On Wednesday, Apple AAPL posted very robust holiday-quarter profits amid better-than-expected iPod sales and lower component costs. Morningstar analyst Rod Bare thinks Apple's entry into the wireless phone market will be a catalyst for improving the scale economics of the company's business as a whole. Counting chickens before they hatch is always a tricky business, and there are some questions surrounding the true value proposition of Apple's first phone product. But Apple has several factors in its favor, in Bare's opinion, from manufacturing to marketing, that help him handicap the firm's chances in this space. The initial phone might have a few technological rough edges, but like successive versions of the iPod, the next few generations of handsets should resonate well with several key customer segments. As such, Bare is raising fair value estimate to better reflect Apple's wireless phone opportunity and higher expected profitability overall as the company continues to scale in size. PAGEBREAK
IBM's Fourth-Quarter Results as Expected
IBM IBM reported fourth-quarter and full-year results Thursday that were in line with Morningstar analyst Rod Bare's expectations. IBM's low- to mid-single-digit revenue growth trajectory remains in place, which is fine for this $90 billion global behemoth. In Bare's opinion, the key for IBM is profitability, and division margins continue to improve at a reasonable pace. Bare thinks there is room for continued improvement in the services division. He would also like to see management hold the ground it has gained in the hardware division. Yet, the high-margin software division continues to be the place to invest, and IBM remains on track with that strategy. Bare sees IBM as well positioned, from both a product and a geographic perspective, for another solid year. He's leaving his fair value estimate unchanged.
No Surprises in General Electric's Fourth-Quarter Results
General Electric's GE fourth-quarter results, released Friday, were impressive but in line with Morningstar analyst Peter Smith's expectations. Revenue climbed 11% from the year-ago quarter, with 8% of that internal growth. The commercial finance segment showed particular strength, up 30% from last year's fourth quarter, while the industrial segment continued to languish, contracting 5% primarily due to competitive issues that have dogged the plastics business as well as the recent sale of the advanced material business. The company announced a strategic review for the plastics business, and Smith thinks a divestiture of that unit is likely sometime in 2007. Profitability increased in all segments except the industrial business. Notably, profit growth resumed in the NBC Universal segment, evidence that a long-awaited turnaround appears to be in full swing. Smith is leaving his fair value estimate unchanged.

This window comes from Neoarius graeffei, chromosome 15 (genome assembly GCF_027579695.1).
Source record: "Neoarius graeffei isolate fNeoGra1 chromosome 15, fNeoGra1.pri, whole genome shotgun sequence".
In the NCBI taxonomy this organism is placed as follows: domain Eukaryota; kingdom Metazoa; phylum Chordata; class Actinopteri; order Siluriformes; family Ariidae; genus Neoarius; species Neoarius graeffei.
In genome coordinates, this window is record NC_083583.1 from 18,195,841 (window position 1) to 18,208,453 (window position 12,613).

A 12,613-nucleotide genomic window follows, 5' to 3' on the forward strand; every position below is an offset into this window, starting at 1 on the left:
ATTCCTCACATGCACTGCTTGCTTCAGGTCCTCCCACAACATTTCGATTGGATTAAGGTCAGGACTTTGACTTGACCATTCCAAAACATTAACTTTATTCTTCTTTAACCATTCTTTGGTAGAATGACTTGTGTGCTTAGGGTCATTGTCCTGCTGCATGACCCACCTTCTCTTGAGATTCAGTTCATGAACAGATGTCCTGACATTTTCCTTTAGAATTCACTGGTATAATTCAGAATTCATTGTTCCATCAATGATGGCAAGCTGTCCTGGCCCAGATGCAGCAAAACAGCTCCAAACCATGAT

M/I Homes Reports Impairment Charges
On Friday, M/I Homes MHO announced it would take pretax land impairment charges and option write-offs of $68-$78 million. Though Morningstar analyst Eric Landry doesn't think he'll be changing his fair value estimate as a result, an increase in his risk rating may be in the cards. At roughly 7% after taxes, the decrease in book value isn't far out of line with the write-offs that other builders have suffered in the recent past. M/I should report a year-end book value around $45 per share, significantly higher than today's price. However, the company's debt level, at 53% of total capital, may prove nettlesome. As of now, M/I is in full compliance with all covenants. But with its current backlog 46% lower than year-end 2005 levels and margins compressing, coverage ratios will be perilously close to covenant levels if conditions don't improve or if management is unsuccessful in its cost-cutting attempts.